Overview: Before the 1940s the word genocide did not exist. There was no name for unique mass killings involving thousands to millions of targeted people. A man named Raphael Lemkin coined and popularized the word genocide and took on the responsibility to get the Genocide Convention passed. In the 1980s the United States finally joined The Convention on the Prevention and Punishment of the Crime of Genocide (The Genocide Convention), however this came with many clauses and restrictions, causing the terms to be less effective. The convention defined genocide as any criminal acts harming or destroying national, ethnic, racial, or religious groups, but left the terms very vague and confusing. It gave no specifics on a number of crimes or deaths which must be reached to qualify as genocide. Even with the passing of the Genocide Convention, there still was no judiciary system to enforce the international law and give repercussions. Many nations, including the U.S., remain resistant to intervene on genocide, and the United Nations has little authority due to limited funding and no military power. The Genocides in Bosnia and Rwanda are strong examples of the lack of willingness of the United States and international community to acknowledge genocide, intervene on the crimes, and hold war criminals responsible for their action.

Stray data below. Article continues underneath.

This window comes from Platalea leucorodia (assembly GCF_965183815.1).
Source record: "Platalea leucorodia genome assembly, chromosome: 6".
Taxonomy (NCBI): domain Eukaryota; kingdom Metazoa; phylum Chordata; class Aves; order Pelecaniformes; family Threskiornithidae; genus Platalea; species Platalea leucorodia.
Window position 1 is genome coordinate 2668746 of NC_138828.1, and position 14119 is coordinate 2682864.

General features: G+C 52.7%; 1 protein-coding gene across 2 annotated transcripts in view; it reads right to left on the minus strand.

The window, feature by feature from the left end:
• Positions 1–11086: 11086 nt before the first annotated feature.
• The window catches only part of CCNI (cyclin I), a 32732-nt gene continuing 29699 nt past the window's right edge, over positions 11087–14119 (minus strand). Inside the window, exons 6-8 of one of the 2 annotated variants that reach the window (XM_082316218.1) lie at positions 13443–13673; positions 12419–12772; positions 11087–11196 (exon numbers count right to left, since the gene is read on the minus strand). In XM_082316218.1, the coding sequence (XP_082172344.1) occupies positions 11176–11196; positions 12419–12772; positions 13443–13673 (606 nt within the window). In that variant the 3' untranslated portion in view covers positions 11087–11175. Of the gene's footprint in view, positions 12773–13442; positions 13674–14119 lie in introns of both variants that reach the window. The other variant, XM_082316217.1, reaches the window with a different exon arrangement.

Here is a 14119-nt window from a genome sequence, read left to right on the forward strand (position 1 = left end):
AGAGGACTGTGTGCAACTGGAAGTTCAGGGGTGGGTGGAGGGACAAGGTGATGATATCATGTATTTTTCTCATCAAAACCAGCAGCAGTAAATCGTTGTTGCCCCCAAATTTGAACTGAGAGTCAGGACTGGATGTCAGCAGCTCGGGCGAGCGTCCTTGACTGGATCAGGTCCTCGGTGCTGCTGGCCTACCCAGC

3690: A Journal of First-Year Student Research Writing: Vol. 2014
, Article 2.
Available at: https://fisherpub.sjfc.edu/journal3690/vol2014/iss1/2